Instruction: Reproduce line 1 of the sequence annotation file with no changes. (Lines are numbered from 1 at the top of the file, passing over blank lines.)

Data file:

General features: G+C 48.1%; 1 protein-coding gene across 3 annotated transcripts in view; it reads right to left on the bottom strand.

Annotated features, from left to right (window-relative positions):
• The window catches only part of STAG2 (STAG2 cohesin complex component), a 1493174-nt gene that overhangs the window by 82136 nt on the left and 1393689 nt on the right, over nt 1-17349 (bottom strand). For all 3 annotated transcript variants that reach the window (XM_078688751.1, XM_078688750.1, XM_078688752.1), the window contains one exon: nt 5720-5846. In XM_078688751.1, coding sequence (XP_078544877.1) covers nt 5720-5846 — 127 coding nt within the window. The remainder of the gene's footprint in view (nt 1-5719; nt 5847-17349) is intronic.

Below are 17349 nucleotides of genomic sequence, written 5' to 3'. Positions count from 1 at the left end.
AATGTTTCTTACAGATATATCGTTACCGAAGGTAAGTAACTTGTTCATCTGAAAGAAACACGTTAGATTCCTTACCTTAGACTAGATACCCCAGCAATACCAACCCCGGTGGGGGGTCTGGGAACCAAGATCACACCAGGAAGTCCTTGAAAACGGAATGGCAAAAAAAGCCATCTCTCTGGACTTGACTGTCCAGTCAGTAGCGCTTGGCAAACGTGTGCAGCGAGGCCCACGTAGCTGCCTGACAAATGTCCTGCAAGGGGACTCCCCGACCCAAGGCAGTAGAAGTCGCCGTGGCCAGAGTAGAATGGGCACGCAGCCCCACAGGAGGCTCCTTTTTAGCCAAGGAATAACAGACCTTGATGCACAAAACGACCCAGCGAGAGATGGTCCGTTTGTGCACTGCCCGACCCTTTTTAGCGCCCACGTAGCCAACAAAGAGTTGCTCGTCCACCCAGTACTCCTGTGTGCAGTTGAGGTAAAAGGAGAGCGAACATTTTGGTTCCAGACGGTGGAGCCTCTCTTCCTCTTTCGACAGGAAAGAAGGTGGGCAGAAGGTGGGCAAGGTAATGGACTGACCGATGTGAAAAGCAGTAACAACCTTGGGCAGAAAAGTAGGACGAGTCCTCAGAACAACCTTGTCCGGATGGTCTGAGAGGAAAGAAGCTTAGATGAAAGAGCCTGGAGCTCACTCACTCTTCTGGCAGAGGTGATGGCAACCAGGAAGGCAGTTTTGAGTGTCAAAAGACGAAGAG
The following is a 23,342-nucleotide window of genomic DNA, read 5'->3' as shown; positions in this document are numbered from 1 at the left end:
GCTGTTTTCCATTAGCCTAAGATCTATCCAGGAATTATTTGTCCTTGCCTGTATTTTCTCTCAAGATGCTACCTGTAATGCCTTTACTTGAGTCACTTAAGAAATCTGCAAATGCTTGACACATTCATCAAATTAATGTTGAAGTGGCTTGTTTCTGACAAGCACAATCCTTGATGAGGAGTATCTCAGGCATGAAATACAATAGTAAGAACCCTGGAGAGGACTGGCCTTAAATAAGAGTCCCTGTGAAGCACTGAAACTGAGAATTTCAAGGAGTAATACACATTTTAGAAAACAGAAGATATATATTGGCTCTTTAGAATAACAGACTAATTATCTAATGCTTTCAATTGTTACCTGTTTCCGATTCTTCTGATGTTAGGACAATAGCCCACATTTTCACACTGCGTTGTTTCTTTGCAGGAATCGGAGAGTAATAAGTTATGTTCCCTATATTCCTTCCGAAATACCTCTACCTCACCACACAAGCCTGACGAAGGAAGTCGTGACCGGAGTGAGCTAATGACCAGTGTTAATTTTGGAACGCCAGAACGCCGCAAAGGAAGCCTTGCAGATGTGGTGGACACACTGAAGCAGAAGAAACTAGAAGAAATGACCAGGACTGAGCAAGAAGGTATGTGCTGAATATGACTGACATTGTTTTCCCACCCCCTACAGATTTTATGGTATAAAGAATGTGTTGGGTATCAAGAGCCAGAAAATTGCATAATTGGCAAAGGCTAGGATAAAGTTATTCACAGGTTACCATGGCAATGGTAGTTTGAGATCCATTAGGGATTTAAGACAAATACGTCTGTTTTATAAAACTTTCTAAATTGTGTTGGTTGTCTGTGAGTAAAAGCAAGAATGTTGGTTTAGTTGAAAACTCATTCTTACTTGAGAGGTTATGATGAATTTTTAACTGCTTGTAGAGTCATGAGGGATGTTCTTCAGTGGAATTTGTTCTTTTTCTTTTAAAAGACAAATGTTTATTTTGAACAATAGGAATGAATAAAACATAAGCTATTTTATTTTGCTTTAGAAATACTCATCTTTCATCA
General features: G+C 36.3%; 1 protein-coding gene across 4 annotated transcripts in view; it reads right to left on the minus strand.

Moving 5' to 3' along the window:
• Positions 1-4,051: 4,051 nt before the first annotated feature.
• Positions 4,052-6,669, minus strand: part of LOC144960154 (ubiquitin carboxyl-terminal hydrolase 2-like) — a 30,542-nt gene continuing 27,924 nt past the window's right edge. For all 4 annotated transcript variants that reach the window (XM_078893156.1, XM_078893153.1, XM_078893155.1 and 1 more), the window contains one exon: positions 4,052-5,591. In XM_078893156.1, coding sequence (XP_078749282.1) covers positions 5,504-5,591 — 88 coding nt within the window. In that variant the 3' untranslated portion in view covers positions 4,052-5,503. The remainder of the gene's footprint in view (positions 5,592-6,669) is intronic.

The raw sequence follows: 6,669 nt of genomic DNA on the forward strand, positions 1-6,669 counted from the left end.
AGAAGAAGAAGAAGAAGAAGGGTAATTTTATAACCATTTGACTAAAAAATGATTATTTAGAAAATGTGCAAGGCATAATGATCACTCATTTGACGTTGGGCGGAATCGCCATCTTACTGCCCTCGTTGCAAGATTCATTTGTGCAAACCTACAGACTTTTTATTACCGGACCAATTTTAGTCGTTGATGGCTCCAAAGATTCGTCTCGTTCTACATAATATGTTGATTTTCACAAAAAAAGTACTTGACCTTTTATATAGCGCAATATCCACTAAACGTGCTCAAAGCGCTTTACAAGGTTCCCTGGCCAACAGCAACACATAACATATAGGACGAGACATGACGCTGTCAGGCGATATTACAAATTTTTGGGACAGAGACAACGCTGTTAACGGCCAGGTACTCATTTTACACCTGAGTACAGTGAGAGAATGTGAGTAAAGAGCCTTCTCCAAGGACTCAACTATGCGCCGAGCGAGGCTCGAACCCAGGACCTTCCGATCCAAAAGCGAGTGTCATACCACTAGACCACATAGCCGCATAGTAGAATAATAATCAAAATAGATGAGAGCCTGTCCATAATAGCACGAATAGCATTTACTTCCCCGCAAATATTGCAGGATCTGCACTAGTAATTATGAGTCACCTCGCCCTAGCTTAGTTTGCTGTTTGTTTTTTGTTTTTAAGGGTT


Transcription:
General features: G+C 48.1%; 1 protein-coding gene across 3 annotated transcripts in view; it reads right to left on the bottom strand.